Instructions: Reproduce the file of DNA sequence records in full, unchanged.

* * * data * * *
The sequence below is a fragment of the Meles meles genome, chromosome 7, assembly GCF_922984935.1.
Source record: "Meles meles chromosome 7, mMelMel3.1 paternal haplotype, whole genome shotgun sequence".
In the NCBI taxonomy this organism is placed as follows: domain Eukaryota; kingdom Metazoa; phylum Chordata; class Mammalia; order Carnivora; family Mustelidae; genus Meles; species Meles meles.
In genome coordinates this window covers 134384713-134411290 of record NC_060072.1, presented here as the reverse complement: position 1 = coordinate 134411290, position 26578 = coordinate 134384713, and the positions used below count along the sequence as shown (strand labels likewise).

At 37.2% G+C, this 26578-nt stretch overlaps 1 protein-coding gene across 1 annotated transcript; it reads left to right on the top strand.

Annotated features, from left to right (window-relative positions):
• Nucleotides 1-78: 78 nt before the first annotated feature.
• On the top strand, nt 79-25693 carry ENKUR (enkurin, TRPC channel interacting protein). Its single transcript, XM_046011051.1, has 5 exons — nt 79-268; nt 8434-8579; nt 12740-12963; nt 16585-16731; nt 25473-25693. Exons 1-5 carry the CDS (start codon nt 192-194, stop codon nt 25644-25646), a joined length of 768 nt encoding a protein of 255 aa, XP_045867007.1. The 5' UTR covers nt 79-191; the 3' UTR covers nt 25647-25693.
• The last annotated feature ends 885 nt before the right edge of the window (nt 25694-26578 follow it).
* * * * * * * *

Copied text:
The sequence below is a fragment of the Meles meles genome, chromosome 7, assembly GCF_922984935.1.
Source record: "Meles meles chromosome 7, mMelMel3.1 paternal haplotype, whole genome shotgun sequence".
In the NCBI taxonomy this organism is placed as follows: domain Eukaryota; kingdom Metazoa; phylum Chordata; class Mammalia; order Carnivora; family Mustelidae; genus Meles; species Meles meles.
In genome coordinates this window covers 134384713-134411290 of record NC_060072.1, presented here as the reverse complement: position 1 = coordinate 134411290, position 26578 = coordinate 134384713, and the positions used below count along the sequence as shown (strand labels likewise).

At 37.2% G+C, this 26578-nt stretch overlaps 1 protein-coding gene across 1 annotated transcript; it reads left to right on the top strand.

Annotated features, from left to right (window-relative positions):
• Nucleotides 1-78: 78 nt before the first annotated feature.
• On the top strand, nt 79-25693 carry ENKUR (enkurin, TRPC channel interacting protein). Its single transcript, XM_046011051.1, has 5 exons — nt 79-268; nt 8434-8579; nt 12740-12963; nt 16585-16731; nt 25473-25693. Exons 1-5 carry the CDS (start codon nt 192-194, stop codon nt 25644-25646), a joined length of 768 nt encoding a protein of 255 aa, XP_045867007.1. The 5' UTR covers nt 79-191; the 3' UTR covers nt 25647-25693.
• The last annotated feature ends 885 nt before the right edge of the window (nt 25694-26578 follow it).